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A cargo ship in a port in Longbeach, California, in 2019. Photo: Mark Ralston/AFP via Getty Images

The phase one U.S.-China trade deal will have little to no impact on sales this year, according to 63% of companies who participated in the latest business conditions survey released today by the National Association for Business Economics.

Why it matters: President Trump has championed the agreement as a "sea change in international trade" and the deal's signing has helped power U.S. stock indexes to fresh record highs, but business owners and economists are less enthusiastic.

  • Of those respondents who do expect an impact, views are equally split, with 15% anticipating a positive impact and 15% expecting a negative impact on their firms’ sales outlook.

Flashback: Last week, a "Reuters poll of more than 100 economists ... showed a significant pickup in the U.S. economy was not on the cards" as a result of the trade deal.

Between the lines: Just 8% of finance, insurance, and real estate businesses (FIRE) and 10% of those in transportation, utilities, information and communications (TUIC) expect a positive effect from the deal, while 30% of TUIC firms and 13% of FIRE firms see negative impacts.

  • Conversely, more than 41% of goods-producing companies and 50% of TUIC companies say tariffs and the trade war had a negative effect on sales.

The big picture: Overall, the survey found businesses were more bullish about economic growth over the coming 12 months than they were in NABE's last outlook in October.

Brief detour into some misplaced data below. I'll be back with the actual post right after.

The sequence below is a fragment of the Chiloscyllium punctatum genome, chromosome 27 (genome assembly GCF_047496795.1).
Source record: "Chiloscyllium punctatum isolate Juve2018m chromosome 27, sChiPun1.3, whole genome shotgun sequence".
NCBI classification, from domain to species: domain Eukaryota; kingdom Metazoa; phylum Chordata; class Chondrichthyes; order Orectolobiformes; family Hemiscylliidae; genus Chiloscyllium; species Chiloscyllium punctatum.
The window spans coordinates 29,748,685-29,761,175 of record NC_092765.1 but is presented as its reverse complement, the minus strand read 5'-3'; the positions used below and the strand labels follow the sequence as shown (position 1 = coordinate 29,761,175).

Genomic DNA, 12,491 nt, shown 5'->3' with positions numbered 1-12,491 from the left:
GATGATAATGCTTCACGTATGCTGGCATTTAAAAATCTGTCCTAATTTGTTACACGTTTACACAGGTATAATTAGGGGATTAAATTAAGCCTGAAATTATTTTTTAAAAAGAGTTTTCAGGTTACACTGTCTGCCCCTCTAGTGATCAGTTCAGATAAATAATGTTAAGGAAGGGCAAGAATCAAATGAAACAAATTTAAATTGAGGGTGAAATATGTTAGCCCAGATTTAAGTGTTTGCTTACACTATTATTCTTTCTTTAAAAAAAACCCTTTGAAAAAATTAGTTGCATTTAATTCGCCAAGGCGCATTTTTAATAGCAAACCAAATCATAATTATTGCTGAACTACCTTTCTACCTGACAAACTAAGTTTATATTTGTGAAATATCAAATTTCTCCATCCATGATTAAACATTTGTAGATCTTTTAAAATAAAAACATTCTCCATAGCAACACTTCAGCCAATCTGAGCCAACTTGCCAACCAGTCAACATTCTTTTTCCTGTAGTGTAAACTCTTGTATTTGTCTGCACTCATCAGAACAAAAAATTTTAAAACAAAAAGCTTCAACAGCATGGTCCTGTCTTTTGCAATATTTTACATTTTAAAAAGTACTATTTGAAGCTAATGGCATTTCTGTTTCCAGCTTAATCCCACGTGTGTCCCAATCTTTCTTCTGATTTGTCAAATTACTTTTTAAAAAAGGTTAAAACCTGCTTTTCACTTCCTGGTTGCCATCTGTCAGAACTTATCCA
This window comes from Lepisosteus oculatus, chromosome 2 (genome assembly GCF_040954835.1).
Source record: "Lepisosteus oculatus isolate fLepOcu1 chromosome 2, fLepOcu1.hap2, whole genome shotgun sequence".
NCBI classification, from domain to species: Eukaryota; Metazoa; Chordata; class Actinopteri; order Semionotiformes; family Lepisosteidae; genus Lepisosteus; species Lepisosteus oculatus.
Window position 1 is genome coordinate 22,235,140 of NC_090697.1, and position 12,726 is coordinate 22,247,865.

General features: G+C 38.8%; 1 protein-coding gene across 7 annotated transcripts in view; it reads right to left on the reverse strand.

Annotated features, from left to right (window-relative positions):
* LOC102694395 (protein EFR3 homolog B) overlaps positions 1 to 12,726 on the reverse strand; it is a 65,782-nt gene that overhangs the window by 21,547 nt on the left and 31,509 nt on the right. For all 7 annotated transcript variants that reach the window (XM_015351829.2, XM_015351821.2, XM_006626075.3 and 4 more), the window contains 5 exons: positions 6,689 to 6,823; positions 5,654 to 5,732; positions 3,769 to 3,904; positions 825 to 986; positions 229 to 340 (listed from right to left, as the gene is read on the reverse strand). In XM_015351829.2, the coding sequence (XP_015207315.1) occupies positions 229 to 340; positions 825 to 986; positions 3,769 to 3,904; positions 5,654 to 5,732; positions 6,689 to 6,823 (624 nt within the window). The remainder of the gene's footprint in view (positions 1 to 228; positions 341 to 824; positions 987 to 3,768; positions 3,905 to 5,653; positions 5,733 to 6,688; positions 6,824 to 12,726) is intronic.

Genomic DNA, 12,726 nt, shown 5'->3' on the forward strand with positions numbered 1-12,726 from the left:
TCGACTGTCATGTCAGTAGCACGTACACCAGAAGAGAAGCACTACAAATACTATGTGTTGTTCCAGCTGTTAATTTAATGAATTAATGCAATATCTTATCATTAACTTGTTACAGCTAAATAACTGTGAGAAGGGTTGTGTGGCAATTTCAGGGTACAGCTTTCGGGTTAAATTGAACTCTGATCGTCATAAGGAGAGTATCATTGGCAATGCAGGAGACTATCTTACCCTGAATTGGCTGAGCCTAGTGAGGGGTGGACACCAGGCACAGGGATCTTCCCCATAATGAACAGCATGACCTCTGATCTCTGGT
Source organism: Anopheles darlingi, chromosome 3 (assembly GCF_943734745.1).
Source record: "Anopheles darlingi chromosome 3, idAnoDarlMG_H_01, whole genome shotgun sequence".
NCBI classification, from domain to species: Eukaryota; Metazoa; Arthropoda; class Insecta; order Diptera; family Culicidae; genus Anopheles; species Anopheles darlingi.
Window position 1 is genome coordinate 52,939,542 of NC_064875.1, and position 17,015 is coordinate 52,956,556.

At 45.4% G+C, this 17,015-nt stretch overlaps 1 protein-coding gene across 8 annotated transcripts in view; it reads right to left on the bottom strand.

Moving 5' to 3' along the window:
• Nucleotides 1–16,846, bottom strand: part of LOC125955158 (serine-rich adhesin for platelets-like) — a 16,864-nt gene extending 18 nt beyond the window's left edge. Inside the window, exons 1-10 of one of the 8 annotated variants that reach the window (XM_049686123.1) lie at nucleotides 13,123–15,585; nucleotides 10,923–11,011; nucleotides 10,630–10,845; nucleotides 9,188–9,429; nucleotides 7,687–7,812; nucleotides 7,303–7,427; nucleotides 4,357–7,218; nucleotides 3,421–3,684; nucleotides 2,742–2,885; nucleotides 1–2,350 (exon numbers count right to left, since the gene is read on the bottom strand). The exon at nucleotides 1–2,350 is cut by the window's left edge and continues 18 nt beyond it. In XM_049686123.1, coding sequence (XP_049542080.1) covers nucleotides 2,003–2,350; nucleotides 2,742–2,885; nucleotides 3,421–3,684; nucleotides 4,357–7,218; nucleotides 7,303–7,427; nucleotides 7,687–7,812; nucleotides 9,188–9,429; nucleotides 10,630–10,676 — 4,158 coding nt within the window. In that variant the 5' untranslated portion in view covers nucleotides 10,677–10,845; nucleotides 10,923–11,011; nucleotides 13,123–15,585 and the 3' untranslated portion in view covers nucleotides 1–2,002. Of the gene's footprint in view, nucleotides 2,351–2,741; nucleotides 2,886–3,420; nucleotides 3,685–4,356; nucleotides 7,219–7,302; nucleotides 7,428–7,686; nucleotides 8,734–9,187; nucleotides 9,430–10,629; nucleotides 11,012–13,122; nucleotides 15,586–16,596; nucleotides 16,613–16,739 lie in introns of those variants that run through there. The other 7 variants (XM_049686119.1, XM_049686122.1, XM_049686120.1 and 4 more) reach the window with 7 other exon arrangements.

• Still, NABE Business Conditions Survey chair Megan Greene notes, “For the first time in a decade, there are as many respondents reporting decreases as increases in employment at their firms" over the last three months.

Of note: The Dec. 23–Jan. 8 survey includes responses of 97 NABE members.

Go deeper:

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Illustration: Annelise Capossela/Axios

Nearly halfway through President Biden's first 100 days, data shows that Americans are learning to wean themselves off of news — and especially politics.

Why it matters: The departure of former President Trump's once-ubiquitous presence in the news cycle has reoriented the country's attention.

2021 sees a record number of bills targeting trans youth

Illustration: Annelise Capossela/Axios

Republicans in at least 25 states have introduced over 60 bills targeting transgender children — a legislative boom since January that has beaten 2020's total number of anti-trans bills.

Why it matters: LGBTQ advocates say the unprecedented push was catalyzed by backlash to Biden's election and the Supreme Court ruling that workers cannot be fired for being gay or transgender.

Why migrants are fleeing their homes for the U.S.

Illustration: Eniola Odetunde/Axios Photo: Herika Martinez /Getty Images 

Natural disasters in Central America, economic devastation, gang wars, political oppression, and a new administration are all driving the sharp rise in U.S.-Mexico border crossings — a budding crisis for President Biden.

Why it matters: Migration flows are complex and quickly politicized. Biden's policies are likely sending signals that are encouraging the surge — but that's only a small reason it's happening.